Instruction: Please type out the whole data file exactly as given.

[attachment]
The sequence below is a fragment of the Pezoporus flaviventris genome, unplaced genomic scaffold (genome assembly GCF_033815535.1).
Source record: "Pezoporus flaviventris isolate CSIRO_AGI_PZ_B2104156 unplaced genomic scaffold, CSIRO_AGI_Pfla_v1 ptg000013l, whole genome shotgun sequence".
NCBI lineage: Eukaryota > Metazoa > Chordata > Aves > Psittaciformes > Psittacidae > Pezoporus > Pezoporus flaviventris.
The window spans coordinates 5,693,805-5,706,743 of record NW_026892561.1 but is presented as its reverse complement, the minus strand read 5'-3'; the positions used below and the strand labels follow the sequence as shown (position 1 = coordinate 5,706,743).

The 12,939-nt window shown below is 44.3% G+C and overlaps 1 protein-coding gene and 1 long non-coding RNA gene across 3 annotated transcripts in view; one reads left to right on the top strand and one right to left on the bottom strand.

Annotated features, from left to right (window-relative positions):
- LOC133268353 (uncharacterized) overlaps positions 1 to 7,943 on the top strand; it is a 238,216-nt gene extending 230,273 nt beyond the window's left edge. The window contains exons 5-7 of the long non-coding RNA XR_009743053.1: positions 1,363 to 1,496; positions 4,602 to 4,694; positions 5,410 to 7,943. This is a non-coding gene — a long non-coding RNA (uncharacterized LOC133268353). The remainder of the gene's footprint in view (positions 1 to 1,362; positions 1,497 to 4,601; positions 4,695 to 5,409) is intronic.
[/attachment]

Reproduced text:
The sequence below is a fragment of the Pezoporus flaviventris genome, unplaced genomic scaffold (genome assembly GCF_033815535.1).
Source record: "Pezoporus flaviventris isolate CSIRO_AGI_PZ_B2104156 unplaced genomic scaffold, CSIRO_AGI_Pfla_v1 ptg000013l, whole genome shotgun sequence".
NCBI lineage: Eukaryota > Metazoa > Chordata > Aves > Psittaciformes > Psittacidae > Pezoporus > Pezoporus flaviventris.
The window spans coordinates 5,693,805-5,706,743 of record NW_026892561.1 but is presented as its reverse complement, the minus strand read 5'-3'; the positions used below and the strand labels follow the sequence as shown (position 1 = coordinate 5,706,743).

The 12,939-nt window shown below is 44.3% G+C and overlaps 1 protein-coding gene and 1 long non-coding RNA gene across 3 annotated transcripts in view; one reads left to right on the top strand and one right to left on the bottom strand.

Annotated features, from left to right (window-relative positions):
- LOC133268353 (uncharacterized) overlaps positions 1 to 7,943 on the top strand; it is a 238,216-nt gene extending 230,273 nt beyond the window's left edge. The window contains exons 5-7 of the long non-coding RNA XR_009743053.1: positions 1,363 to 1,496; positions 4,602 to 4,694; positions 5,410 to 7,943. This is a non-coding gene — a long non-coding RNA (uncharacterized LOC133268353). The remainder of the gene's footprint in view (positions 1 to 1,362; positions 1,497 to 4,601; positions 4,695 to 5,409) is intronic.